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Date Permissions Signed
Date of Award
Master of Science (MS)
Arellano, Shawn M.
Bingham, Brian L., 1960-
The effects of ocean acidification (OA), which results from increased CO2 emissions, are of particular concern for calcifying marine organisms. In marine invertebrates, the larval stages are generally considered the most vulnerable to the effects of OA and many recent studies show negative impacts of OA on early developmental stages of calcifying marine invertebrates. I studied the impact of OA on larval swimming performance and behavior in the Pacific oyster, Crassostrea gigas, and the Olympia oyster, Ostrea lurida. Swimming studies can be used to understand how short-term performance and behavior changes may affect the long-term success of populations. In this study, digital larval tracking was used to test for changes in swimming performance and behavior in larvae reared at pCO2 levels of 400, 800, and 1200 ppm. Experiments were run on hatchery-bred larvae from the beginning of the larval period to the pediveliger stage. Morphological and energetic changes were analyzed to determine if they corresponded to swimming performance and behavior differences between pCO2 treatments. Results showed few swimming performance changes in C. gigas larvae and no changes in swimming behavior, suggesting that transport will not be affected by OA in this species. However, C. gigas was affected morphologically and energetically by OA. O. lurida increased swimming speeds in response to increased pCO2 levels, but vertical displacement velocity did not change. O. lurida also increased helical pitch and energy allocated to swimming in response to OA, but did not show any morphological changes. Swimming performance and behavior changes observed in O. lurida suggest that OA could affect larval transport and connectivity in this species, ultimately affecting the success of later developmental stages.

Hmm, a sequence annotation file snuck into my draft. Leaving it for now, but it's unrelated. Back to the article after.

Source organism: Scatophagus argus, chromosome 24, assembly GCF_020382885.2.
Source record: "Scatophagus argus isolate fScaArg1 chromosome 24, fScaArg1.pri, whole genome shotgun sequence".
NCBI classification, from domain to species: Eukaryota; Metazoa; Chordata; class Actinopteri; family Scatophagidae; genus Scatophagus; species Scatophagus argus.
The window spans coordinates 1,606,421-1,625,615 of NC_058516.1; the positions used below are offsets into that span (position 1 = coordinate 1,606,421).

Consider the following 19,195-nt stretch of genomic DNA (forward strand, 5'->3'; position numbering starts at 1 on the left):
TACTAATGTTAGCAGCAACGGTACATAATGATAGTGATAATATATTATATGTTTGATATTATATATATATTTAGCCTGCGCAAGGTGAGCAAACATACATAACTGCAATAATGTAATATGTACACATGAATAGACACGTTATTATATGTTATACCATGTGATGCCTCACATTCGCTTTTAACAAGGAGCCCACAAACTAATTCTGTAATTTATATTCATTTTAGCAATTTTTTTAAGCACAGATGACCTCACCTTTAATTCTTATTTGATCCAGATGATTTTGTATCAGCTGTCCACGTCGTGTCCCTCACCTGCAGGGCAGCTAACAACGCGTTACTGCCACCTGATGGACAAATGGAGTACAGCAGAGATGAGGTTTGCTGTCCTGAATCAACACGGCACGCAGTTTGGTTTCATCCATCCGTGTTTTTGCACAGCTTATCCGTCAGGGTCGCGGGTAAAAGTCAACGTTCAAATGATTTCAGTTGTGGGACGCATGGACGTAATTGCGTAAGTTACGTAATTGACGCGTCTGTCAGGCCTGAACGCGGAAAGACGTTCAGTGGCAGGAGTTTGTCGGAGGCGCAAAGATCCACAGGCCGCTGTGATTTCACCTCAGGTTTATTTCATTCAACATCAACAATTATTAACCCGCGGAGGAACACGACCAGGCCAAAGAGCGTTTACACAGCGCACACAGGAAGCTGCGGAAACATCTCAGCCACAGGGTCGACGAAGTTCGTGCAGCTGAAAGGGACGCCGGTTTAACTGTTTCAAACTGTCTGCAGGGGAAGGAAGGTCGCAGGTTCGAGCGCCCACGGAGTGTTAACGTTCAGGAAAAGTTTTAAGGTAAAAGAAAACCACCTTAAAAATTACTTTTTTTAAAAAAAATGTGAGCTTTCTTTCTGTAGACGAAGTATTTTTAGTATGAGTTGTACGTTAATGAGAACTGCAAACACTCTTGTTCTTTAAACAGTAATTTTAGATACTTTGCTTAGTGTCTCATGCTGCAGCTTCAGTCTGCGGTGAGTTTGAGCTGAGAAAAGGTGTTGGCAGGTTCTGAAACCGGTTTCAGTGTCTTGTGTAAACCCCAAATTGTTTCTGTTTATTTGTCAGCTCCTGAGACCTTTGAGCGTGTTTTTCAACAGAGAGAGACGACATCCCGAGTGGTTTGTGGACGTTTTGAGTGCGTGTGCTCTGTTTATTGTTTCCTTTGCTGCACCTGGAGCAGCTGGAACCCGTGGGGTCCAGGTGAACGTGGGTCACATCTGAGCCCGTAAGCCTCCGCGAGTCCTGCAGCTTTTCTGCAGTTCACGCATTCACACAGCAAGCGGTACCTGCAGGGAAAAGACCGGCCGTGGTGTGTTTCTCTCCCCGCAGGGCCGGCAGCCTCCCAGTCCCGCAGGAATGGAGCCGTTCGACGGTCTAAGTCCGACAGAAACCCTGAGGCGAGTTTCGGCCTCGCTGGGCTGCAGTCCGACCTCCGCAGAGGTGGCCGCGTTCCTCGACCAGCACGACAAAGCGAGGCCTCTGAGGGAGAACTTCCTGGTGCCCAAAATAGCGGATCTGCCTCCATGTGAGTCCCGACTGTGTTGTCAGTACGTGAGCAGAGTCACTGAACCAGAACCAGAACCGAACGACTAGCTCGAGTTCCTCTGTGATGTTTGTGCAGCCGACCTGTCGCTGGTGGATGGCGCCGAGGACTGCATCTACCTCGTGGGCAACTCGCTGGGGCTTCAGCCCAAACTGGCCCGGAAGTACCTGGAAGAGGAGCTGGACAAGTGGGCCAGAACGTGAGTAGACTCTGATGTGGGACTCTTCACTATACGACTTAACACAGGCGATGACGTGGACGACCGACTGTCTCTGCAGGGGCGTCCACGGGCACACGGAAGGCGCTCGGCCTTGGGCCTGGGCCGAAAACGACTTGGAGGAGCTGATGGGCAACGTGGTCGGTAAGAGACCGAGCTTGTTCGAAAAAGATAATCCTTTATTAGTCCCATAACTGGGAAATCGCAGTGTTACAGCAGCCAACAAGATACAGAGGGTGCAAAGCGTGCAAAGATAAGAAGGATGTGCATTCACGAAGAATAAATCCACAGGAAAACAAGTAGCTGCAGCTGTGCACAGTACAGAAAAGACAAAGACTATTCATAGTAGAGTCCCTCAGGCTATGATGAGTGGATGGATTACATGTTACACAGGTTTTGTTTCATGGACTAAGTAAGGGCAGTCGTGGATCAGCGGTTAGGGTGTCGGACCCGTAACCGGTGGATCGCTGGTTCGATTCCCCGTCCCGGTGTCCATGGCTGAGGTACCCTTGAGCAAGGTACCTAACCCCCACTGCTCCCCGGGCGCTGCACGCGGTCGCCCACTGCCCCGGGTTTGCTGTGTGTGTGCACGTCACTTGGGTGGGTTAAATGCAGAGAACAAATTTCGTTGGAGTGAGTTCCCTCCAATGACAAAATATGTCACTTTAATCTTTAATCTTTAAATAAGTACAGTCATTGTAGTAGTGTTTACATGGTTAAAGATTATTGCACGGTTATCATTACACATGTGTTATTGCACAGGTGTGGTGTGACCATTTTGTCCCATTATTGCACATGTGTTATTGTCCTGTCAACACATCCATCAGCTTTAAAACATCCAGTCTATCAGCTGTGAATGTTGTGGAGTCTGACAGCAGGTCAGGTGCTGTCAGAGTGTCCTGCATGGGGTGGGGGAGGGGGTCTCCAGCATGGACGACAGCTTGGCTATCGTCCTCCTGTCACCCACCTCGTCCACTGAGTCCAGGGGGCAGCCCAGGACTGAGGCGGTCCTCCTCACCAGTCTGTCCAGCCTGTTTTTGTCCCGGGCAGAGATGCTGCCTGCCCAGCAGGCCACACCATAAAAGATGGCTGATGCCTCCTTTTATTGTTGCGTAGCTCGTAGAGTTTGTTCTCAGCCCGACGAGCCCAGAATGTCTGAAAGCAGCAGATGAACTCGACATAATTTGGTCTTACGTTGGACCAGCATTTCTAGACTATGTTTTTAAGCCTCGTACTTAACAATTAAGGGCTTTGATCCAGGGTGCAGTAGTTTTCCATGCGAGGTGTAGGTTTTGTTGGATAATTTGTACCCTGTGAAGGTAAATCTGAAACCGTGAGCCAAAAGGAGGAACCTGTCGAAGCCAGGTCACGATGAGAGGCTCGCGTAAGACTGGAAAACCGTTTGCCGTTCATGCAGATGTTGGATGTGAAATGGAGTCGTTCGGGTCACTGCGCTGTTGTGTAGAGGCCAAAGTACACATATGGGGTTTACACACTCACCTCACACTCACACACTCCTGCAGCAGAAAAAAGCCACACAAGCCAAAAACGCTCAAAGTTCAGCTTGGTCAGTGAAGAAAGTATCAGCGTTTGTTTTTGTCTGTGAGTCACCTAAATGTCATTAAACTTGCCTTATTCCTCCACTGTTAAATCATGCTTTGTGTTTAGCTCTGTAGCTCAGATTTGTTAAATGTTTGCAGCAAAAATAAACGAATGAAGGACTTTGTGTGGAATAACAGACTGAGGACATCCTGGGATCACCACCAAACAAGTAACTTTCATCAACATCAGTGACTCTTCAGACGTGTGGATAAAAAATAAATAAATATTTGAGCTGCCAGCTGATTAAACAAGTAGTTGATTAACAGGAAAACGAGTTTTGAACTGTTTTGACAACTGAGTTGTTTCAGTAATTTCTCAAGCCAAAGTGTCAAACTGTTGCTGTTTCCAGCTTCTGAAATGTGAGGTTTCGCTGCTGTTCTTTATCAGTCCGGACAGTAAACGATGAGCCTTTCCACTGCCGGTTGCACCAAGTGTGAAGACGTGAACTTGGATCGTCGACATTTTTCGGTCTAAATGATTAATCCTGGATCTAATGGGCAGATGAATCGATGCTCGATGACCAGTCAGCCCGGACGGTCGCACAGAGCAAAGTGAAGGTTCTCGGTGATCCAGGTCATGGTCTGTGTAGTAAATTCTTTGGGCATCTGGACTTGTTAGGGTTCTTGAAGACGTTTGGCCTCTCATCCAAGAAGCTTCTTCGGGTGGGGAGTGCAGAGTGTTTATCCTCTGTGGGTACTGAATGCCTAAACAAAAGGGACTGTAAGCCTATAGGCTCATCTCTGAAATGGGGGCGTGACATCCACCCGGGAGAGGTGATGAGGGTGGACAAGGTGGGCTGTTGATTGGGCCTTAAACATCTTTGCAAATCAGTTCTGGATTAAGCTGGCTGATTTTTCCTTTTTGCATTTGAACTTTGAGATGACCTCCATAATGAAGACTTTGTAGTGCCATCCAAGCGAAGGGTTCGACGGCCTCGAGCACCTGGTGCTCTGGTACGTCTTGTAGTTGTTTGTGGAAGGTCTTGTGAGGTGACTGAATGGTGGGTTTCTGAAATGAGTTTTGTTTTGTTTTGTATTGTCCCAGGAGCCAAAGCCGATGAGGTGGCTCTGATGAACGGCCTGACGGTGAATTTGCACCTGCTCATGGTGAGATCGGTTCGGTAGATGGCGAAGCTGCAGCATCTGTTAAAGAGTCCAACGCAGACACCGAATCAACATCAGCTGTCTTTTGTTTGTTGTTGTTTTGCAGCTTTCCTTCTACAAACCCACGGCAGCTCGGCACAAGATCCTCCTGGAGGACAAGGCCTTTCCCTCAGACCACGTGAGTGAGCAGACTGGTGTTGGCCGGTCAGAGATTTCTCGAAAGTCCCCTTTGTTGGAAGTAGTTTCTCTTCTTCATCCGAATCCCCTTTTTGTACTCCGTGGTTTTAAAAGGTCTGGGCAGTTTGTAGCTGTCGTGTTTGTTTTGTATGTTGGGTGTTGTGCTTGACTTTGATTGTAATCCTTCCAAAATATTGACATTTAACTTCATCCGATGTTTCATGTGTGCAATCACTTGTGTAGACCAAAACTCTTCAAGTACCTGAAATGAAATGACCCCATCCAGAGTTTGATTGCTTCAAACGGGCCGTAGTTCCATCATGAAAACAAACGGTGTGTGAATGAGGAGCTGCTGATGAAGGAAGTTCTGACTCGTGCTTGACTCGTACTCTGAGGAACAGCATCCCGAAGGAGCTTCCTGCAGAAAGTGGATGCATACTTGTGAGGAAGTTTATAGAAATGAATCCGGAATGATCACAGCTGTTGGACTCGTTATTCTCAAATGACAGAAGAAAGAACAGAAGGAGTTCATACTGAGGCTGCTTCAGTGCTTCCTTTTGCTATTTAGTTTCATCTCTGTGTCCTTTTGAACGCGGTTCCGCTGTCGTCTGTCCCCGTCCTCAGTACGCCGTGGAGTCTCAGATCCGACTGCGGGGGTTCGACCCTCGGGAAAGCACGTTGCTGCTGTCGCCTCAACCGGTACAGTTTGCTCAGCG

Western Washington University
Salish Sea (B.C. and Wash.)
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Buckham, Shannon, "Ocean Acidification Affects Larval Swimming in Ostrea lurida but not Crassostrea gigas" (2015). WWU Masters Thesis Collection. 451.